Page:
Starring: Nicholas Hoult, Teresa Palmer, John Malkovich
Director: Jonathan Levine
Writers: Jonathan Levine (screenplay), Isaac Marion (novel)
In the aftermath of an apocalyptic event, the majority of the world’s population have been reborn as zombies. Not all of them are happy about this, and one, R (Hoult), sets out to try and reclaim his lost humanity.
Ok. Let’s get this out of the way. Warm Bodies is a love story involving a zombie. I’ll be the first to admit, when I first heard of the concept I was dubious. Surely there was no way such a thing could be pulled off without being either ridiculous or disgusting? Turns out, I was wrong, and I’m more than happy to eat those words, along with a healthy portion of brains as a side.
For a start, and most appealingly, the whole film is shot through with a nicely sardonic, if rather dark streak of humour. Much of this is delivered in voice over, R being a little troubled in terms of articulation, and it’s surprisingly effective, a combination of the sharp script and a cracking performance from Hoult. His faltering attempts at wooing one of the living are glorious to watch, particularly when overlaid with the mantra “Don’t be creepy, don’t be creepy…”
The romance itself also surprises, managing to be rather sweet for the most part. There is a great chemistry between R and Julie (and yes, you should be thinking about those names…), which puts certain other supernatural romances to shame. The portion of the film that focuses on the two of them getting to know each other, and R’s development is easily the best. However, it isn’t just the humour and chemistry that makes it work; despite being a brain eating monster, R is a pretty relatable guy, and aside from the obvious complications it is actually a fairly universal story.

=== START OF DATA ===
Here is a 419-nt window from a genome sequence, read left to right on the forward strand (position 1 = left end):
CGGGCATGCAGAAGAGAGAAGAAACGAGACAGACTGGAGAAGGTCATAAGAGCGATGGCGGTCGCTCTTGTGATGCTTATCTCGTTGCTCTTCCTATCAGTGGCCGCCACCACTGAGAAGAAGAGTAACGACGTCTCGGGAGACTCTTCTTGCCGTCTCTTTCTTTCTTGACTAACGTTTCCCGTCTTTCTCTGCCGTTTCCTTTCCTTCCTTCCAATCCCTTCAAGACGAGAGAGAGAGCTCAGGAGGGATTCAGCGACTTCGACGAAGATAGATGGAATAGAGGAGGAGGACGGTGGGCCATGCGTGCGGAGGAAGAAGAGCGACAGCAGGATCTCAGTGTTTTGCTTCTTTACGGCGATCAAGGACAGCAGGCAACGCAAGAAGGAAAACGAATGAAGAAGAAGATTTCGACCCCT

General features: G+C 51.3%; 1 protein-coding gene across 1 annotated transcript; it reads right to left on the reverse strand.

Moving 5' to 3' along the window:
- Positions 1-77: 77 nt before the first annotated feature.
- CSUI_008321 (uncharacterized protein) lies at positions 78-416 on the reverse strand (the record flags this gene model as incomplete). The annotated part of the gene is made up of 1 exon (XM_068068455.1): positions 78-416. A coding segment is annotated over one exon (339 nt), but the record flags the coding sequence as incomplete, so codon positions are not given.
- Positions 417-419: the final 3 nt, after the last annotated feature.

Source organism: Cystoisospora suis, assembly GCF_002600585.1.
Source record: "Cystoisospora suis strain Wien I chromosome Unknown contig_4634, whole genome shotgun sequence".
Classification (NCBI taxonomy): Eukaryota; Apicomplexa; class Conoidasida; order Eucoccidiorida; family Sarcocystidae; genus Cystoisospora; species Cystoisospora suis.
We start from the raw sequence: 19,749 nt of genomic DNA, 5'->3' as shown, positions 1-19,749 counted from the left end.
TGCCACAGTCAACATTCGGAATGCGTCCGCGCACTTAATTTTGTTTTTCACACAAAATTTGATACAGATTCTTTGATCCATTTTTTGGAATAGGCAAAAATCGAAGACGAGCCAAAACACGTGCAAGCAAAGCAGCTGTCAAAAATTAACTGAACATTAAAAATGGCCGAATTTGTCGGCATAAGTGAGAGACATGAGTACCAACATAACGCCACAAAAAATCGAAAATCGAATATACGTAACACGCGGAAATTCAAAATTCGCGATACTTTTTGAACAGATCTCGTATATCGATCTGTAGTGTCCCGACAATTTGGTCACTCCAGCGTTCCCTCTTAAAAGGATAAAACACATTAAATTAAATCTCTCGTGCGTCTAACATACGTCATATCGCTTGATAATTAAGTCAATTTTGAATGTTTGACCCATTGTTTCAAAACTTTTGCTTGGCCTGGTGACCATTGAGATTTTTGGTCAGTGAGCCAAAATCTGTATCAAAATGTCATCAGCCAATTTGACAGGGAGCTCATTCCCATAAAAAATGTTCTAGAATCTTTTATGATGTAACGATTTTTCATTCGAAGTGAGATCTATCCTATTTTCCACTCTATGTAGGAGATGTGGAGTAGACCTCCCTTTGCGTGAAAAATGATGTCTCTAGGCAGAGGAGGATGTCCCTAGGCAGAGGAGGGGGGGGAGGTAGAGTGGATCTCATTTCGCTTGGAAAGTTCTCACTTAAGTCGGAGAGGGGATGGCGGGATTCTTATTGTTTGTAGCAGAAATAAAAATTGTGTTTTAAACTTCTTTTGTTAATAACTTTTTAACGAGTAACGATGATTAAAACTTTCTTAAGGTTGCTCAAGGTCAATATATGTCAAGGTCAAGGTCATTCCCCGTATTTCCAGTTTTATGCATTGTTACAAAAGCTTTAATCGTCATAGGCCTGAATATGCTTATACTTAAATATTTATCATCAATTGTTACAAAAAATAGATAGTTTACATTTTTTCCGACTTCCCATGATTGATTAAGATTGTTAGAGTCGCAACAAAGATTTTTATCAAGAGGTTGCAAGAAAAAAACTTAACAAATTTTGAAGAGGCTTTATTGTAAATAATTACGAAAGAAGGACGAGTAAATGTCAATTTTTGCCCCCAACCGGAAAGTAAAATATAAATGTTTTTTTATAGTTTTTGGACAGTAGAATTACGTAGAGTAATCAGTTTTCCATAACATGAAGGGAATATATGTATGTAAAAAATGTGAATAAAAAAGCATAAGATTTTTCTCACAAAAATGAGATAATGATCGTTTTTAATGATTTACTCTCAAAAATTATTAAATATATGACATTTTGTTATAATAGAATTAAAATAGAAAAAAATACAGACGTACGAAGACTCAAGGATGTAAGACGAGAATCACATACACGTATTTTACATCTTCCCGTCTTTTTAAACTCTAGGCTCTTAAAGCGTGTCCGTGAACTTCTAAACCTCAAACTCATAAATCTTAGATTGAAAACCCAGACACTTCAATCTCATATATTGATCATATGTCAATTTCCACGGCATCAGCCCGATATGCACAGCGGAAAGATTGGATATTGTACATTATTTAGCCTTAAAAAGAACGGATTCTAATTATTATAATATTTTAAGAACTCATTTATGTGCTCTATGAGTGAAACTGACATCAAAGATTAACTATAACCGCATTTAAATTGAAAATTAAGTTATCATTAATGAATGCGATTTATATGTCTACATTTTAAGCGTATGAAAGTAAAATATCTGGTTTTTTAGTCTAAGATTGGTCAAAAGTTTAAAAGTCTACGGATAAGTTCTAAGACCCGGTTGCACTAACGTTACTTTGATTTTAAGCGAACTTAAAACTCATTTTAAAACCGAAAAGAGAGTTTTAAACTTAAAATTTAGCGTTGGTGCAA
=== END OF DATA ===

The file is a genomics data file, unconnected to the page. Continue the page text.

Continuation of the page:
That said, there is no attempt to shy away from the darkness of the story. R gets to know Julie better by eating her ex’s brain, after all, and one of the first things we see is a ‘Boney’ – a zombie that has devolved into a more bestial skeleton, and which provide most of the film’s threat. Thankfully, this grimmer side doesn’t undermine the warmth of the romance, actually helping it by throwing it into relief.
It isn’t all good; most of the secondary characters, particularly the living ones, and especially John Malkovich, are utterly wasted and very underwritten. In addition, the final act of the film tries to pack a bit too much in, leaving most of it rushed and convenient. In an unusual state of affairs for modern cinema, the film might actually have benefited from another twenty minutes or so on the running time.
Still, for the most part, this is a thoroughly good film, well worth a watch. Even for Valentine’s Day.